October 20, 2016

About the Seminar

Global Navigation Satellite Systems (GNSS) is a term used to collectively describe satellite-based positioning and timing systems. The Global Positioning System (GPS), operated by the United States Department of Defense, is perhaps the most well-known and widely used GNSS. Currently, it is the sensor of choice for managing air, rail, road, and marine transportation systems worldwide. Its timing function is the “heart beat” for clocks around the globe and supports operations such as the time-stamping of banking transactions and synchronizing the phase of alternating current on distributed power grids. In other words, it has become an indispensable modern utility whose malfunction has unacceptable consequences.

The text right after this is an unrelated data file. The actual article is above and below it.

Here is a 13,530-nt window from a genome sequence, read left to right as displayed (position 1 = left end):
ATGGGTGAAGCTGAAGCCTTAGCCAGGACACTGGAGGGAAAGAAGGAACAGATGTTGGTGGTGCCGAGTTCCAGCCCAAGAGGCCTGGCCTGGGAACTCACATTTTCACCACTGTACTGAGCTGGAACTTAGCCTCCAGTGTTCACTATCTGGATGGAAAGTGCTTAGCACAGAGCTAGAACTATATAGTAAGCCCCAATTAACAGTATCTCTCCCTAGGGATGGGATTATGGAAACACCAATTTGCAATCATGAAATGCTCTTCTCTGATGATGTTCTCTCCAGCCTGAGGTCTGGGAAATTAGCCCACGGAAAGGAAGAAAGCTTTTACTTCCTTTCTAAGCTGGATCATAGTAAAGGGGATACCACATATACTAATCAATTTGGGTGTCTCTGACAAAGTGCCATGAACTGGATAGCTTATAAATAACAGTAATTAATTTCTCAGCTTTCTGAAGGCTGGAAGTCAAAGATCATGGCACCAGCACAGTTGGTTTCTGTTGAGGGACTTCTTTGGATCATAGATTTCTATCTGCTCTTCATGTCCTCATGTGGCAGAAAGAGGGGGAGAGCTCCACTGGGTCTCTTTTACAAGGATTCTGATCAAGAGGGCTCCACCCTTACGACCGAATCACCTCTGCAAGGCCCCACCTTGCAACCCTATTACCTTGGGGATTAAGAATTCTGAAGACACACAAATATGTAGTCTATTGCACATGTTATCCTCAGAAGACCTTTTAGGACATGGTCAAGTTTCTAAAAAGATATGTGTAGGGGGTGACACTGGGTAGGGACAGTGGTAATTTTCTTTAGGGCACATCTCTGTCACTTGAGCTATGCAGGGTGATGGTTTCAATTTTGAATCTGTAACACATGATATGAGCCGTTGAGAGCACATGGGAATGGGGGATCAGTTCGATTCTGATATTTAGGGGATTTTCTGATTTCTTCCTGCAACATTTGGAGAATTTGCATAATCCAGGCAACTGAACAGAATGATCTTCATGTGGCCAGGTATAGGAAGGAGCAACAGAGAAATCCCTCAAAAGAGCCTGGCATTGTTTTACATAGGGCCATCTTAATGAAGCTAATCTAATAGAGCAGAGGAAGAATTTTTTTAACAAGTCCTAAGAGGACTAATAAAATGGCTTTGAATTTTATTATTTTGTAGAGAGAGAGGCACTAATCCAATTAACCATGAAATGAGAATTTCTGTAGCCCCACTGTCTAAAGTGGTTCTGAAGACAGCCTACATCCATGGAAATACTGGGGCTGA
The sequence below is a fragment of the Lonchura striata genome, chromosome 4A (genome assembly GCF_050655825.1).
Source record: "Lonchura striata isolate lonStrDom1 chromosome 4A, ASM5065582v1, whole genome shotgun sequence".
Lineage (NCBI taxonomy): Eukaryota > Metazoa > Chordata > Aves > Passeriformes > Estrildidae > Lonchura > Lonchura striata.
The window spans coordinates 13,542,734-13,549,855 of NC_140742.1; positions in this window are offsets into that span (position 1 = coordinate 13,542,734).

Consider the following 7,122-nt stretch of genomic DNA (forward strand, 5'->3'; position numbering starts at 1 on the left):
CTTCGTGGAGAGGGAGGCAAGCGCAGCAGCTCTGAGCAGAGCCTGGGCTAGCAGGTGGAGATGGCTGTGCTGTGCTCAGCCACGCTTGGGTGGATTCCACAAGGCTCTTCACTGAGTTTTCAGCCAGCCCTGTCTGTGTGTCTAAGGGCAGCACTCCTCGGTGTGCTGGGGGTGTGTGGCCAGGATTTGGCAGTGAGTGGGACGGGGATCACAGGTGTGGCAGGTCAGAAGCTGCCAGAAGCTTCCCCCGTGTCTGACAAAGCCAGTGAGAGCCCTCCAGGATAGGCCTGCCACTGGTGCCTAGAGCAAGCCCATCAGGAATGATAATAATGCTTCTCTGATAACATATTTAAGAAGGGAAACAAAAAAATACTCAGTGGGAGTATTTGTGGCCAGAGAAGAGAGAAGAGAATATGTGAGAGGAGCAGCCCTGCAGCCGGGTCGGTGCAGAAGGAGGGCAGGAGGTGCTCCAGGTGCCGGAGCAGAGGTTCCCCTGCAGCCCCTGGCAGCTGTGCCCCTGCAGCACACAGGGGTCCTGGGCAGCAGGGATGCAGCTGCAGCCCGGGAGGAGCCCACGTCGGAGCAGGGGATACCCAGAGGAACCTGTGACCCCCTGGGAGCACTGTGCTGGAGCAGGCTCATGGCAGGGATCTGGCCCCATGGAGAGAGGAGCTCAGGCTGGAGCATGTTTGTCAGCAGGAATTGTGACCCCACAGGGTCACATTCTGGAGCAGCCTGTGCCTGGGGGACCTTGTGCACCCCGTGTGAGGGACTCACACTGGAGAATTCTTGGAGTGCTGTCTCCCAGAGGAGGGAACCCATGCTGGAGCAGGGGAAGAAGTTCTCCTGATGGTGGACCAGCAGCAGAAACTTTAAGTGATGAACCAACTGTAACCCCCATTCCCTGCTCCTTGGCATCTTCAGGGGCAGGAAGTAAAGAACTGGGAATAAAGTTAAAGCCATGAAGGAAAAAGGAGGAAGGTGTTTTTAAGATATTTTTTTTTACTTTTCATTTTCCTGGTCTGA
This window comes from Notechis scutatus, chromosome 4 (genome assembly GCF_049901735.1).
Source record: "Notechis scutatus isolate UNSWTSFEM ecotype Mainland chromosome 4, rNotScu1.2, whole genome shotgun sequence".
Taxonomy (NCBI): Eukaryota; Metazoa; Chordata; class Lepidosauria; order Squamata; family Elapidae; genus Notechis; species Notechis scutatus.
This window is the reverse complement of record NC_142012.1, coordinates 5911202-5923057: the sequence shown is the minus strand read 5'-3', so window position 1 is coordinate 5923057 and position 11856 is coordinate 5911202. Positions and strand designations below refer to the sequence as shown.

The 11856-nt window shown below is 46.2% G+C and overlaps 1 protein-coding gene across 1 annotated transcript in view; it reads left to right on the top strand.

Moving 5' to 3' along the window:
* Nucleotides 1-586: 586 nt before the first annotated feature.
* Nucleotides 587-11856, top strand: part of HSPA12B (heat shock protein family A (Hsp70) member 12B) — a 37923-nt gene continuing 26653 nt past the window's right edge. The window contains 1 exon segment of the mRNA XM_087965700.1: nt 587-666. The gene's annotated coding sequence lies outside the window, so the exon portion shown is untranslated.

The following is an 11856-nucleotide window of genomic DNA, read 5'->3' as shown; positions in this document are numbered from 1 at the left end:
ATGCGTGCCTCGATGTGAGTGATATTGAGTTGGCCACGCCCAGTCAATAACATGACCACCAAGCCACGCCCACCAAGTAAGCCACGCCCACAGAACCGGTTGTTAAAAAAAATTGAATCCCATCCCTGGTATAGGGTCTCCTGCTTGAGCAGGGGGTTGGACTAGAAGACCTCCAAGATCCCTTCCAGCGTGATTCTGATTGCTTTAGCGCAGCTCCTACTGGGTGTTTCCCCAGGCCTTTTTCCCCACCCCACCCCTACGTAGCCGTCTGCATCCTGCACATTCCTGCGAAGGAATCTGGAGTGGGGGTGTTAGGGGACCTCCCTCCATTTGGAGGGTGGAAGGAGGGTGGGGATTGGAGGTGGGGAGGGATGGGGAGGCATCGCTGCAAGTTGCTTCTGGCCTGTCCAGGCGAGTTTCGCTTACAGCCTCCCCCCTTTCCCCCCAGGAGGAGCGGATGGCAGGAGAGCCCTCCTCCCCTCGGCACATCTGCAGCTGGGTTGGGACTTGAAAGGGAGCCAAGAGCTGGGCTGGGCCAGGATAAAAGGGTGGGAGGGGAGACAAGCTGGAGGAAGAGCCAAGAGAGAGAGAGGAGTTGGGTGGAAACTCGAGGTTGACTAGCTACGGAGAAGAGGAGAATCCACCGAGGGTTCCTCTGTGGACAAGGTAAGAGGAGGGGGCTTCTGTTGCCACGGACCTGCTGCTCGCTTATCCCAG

This seminar presented an overview of the current state of GNSS technology and how it is being used to address emerging transportation applications. It also described threats to GNSS robustness that must be addressed before it can be widely used in safety- and liability-critical transportation applications (e.g., driverless cars or small unmanned aircraft systems). The presentation closed with a description of ongoing efforts to devise methods and augmentations for making GNSS robust and thus paving the way for its wide use in intelligent transportation systems.


About the Speaker

Demoz Gebre-Egziabher

Demoz Gebre-Egziabher is an associate professor and director of graduate studies in the Department of Aerospace Engineering and Mechanics at the University of Minnesota. His research focuses on the navigation, guidance, and control of aerospace and ground vehicles. Applications of his work have included the development of attitude determination systems for satellites, high-accuracy navigation of aircraft, and evaluations of the operations of small autonomous aerial vehicle operations in the national airspace system.